PRESERVE THE HARVEST SERIES
Preserve the Harvest Series presents a new fruit or vegetable every Tuesday with the goal of helping you get the most out of fresh fruits and vegetables harvested during peak season. Whether you grow your own fruits and vegetables, buy them at the Farmer’s Market or your local grocery store, it is good to remember the best time to preserve your bounty is when it is plentiful. Preserving the harvest stocks your pantry shelves and freezer with whole foods that you can feel good about, foods that taste great, and this approach saves you money. A sane approach to sustainability! Next up…Raspberries and Home Canned Raspberry Pie Filling.
LET’S TALK RASPBERRIES
The Raspberry plant is a perennial with woody stems and edible fruit. There are multiple varieties of raspberry plants each producing a berry that is unique and colorful. The red raspberry is the most popular and is by far the largest crop of commercially grown raspberries. If you are fortunate enough to have a farmers market nearby, you may find black, blue, yellow and golden raspberries for sale. All the raspberries are similar in taste with a very distinctive rich raspberry flavor.
If you plan on growing raspberries it’s a good thing to think about what type of crop you want to have. Raspberry plants are either Summer bearers (grow one crop per season in the summer) or ever-bearers (two crops grown in the spring and fall). I have both types planted. My raspberries begin producing in late spring and I have continuous berries all the way until fall. Raspberries prefer cooler climates but are adaptable and can be grown almost anywhere. They are relatively easy to grow, but must be tended to regularly so they do not get out of hand. Pruning is a must to get good fruit production. It is not difficult, but can not be neglected.
Guide on growing raspberries: Organic Gardening – Growing Raspberries
Guide on how to prune raspberries: About Home – Pruning Raspberry and Blackberry Plants.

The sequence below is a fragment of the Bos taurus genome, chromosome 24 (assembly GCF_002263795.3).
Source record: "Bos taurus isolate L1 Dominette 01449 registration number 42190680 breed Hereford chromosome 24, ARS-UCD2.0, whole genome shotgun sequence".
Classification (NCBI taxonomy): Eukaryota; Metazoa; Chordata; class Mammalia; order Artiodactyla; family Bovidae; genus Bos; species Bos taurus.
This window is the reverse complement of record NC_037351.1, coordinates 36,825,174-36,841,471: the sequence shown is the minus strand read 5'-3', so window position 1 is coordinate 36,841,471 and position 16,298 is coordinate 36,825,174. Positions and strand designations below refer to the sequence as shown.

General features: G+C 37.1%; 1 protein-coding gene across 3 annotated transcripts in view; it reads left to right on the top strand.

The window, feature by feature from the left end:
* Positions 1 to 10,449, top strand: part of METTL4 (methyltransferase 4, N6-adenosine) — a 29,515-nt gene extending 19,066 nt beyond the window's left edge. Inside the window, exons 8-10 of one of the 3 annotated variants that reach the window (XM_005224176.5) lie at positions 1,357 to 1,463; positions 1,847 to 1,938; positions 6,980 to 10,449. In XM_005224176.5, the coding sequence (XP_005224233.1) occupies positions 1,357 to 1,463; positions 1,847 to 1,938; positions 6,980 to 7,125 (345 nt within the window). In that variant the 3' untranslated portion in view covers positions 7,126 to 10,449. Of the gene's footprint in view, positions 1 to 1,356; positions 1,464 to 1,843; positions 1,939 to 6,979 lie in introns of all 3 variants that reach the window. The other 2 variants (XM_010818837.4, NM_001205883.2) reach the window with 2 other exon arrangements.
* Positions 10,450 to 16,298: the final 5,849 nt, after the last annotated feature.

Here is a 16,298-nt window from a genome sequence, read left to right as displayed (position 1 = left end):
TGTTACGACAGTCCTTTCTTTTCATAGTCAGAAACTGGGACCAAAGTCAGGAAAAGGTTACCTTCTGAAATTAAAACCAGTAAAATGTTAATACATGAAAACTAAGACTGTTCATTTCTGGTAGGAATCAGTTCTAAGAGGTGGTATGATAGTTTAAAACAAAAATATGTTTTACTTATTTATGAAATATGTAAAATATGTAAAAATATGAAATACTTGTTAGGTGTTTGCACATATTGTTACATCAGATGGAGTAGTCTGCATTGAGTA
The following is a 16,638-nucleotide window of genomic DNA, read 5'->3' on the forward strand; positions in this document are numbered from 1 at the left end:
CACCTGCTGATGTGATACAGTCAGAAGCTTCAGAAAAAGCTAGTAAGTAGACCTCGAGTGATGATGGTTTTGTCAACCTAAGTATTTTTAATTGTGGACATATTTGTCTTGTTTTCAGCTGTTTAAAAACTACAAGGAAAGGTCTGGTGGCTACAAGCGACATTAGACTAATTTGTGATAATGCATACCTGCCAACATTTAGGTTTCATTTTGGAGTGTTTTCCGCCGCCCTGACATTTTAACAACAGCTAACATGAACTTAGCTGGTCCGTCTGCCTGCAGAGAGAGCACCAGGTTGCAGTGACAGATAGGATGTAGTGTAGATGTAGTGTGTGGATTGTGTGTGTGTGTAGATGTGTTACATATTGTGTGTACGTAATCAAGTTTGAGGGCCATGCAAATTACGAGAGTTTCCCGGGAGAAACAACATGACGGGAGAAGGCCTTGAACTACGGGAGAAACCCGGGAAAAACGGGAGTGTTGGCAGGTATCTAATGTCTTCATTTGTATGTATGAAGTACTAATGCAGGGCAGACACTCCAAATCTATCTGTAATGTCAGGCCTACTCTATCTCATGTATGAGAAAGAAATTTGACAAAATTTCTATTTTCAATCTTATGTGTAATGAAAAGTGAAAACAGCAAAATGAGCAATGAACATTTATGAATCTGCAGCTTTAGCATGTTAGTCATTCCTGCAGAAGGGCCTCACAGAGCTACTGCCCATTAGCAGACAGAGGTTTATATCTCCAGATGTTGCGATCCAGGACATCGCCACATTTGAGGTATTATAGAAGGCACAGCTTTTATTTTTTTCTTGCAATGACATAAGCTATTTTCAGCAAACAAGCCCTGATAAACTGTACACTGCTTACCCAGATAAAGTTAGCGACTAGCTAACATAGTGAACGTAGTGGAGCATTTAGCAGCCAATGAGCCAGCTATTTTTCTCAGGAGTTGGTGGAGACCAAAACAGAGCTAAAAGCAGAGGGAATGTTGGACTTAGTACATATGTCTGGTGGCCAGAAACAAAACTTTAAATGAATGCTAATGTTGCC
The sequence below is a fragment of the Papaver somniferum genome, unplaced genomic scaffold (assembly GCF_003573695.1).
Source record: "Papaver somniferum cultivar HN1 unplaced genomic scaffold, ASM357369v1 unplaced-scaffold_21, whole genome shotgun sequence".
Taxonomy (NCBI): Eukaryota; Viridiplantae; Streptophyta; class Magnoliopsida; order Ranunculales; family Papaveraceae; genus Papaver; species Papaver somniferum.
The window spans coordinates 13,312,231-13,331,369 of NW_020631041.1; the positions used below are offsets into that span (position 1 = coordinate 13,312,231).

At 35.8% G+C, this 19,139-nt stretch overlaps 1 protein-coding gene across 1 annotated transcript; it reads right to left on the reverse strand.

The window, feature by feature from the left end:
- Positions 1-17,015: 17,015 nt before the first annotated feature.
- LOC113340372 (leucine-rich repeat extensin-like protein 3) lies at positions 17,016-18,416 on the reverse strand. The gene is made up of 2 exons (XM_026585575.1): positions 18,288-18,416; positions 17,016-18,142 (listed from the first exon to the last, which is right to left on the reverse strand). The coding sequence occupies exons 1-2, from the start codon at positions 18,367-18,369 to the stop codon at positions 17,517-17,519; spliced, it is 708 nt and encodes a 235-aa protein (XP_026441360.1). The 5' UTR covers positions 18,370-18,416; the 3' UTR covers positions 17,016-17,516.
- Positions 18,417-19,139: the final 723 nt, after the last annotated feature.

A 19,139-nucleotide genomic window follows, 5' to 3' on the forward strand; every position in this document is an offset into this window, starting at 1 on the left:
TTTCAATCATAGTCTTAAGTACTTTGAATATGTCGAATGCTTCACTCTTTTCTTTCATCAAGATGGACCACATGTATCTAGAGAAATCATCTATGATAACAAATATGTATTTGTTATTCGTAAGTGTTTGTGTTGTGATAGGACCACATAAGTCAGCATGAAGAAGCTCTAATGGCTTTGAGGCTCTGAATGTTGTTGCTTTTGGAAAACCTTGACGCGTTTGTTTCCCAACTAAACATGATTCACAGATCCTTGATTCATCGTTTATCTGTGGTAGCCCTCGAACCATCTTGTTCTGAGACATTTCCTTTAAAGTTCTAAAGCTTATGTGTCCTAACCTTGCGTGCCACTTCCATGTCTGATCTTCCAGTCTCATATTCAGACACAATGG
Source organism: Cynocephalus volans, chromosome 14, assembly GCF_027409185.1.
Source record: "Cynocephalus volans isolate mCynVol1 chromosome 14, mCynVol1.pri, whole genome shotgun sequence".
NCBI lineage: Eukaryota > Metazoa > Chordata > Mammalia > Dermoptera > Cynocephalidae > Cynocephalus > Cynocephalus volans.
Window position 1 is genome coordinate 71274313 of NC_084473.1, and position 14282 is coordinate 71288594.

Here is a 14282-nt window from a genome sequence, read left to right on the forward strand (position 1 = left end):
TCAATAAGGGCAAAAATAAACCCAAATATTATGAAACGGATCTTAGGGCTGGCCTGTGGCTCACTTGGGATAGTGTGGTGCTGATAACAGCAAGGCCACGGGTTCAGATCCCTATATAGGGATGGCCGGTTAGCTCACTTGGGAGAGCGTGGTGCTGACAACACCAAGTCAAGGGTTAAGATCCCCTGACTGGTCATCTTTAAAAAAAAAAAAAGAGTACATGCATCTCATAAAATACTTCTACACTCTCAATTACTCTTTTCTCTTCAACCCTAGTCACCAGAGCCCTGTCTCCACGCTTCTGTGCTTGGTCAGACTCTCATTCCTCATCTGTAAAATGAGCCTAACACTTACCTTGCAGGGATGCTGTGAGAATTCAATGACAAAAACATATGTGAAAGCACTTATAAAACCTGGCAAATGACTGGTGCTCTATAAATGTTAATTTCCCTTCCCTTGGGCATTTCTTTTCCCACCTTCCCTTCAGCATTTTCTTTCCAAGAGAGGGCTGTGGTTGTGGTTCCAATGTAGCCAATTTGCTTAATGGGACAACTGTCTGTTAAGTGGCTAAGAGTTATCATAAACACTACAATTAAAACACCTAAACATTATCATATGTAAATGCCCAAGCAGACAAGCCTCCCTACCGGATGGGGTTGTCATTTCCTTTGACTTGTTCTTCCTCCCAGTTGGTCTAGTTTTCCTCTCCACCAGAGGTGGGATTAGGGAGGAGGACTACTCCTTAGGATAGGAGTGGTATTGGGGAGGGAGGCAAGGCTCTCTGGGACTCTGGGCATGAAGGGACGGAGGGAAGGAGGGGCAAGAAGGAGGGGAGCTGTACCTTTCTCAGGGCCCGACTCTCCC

CARING AND STORAGE OF RASPBERRIES
Raspberries should be stored in a single layer in a moisture proof container. Do not rinse berries until they are ready to be eaten. Fresh raspberries will store in the refrigerator for about 3 days.
Raspberries may be frozen with great results. To freeze, rinse berries lightly and place on paper towel to soak up extra moisture. Arrange raspberries on baking sheet in single layer and place in freezer until frozen solid. Once frozen, remove berries and place in heavy duty freezer bag or use vacuum sealer. Frozen berries can be stored up to a year.
HOME CANNED RASPBERRY PIE FILLING
Raspberry pie filling is easy to make and is a great way to preserve the harvest while raspberries are in season; saving you money and enabling you to enjoy the great taste of raspberries throughout the year. Raspberry pie filling can be enjoyed for more than just pies. With a little imagination you can put those beautiful berries to good work. Spoon a little raspberry pie filling on top of ice cream for a delicious ice cream sundae or spread some between two chocolate cake layers for a decadently rich treat.
The following recipe is processed using a water bath canning process. If you have never canned before or need a refresher the National Center for Home Food Preservation is the gold standard of information. I would encourage you to head over and read their general canning information.
Supplies You Will Need
- Water Bath Canner
- Quart Jars with Lids and Bands – Just the right size for 1 pie.
- Clear Jel – a necessity for a thickener when canning any type of pie filling. Corn starch can be used in a pinch but in my experience the finished product is clumpy, with a chalkier taste. Clear jel is relatively inexpensive and works beautifully every time. I buy mine on Amazon because it is readily available there and can be hard to find in the regular supermarket.
- Utensil Set – Not absolutely necessary, but makes the job of canning a whole lot easier.
- Large non- reactive pot
- 10 cups raspberries
- 2 cups sugar
- 2 cups water
- 2 tbsp lemon juice
- ½ cup clear jel (not instant)
- Rinse berries.
- Combine water, sugar and ClearJel® in a large, non reactive heavy pan and slowly bring to a boil.
- Stir continuously until mixture begins to thicken.
- Add lemon juice, fold in raspberries and simmer for 5 minutes.
- Spoon hot mixture into sterilized quart jars, leaving 1" of headspace at the top for expansion.
- Wipe rim of jar and place sterilized lid on jar and lightly fasten with screw type band.
- Process in a Water Bath Canner for 30 minutes for quart jars.
- After processing, remove jars and place on a towel to cool. Jars should be spread apart to allow for circulation when cooling. Allow to sit for 24 hours.
- Check jars to make sure they have sealed properly. If proper sealing did not occur, place jar in refrigerator. Can be stored in refrigerator for about 2 weeks.
Recipe from Canning USA: Making and Canning Raspberry Pie Filling
Preserve the Harvest Series: Raspberries and Home Canned Raspberry Pie Filling shared with:
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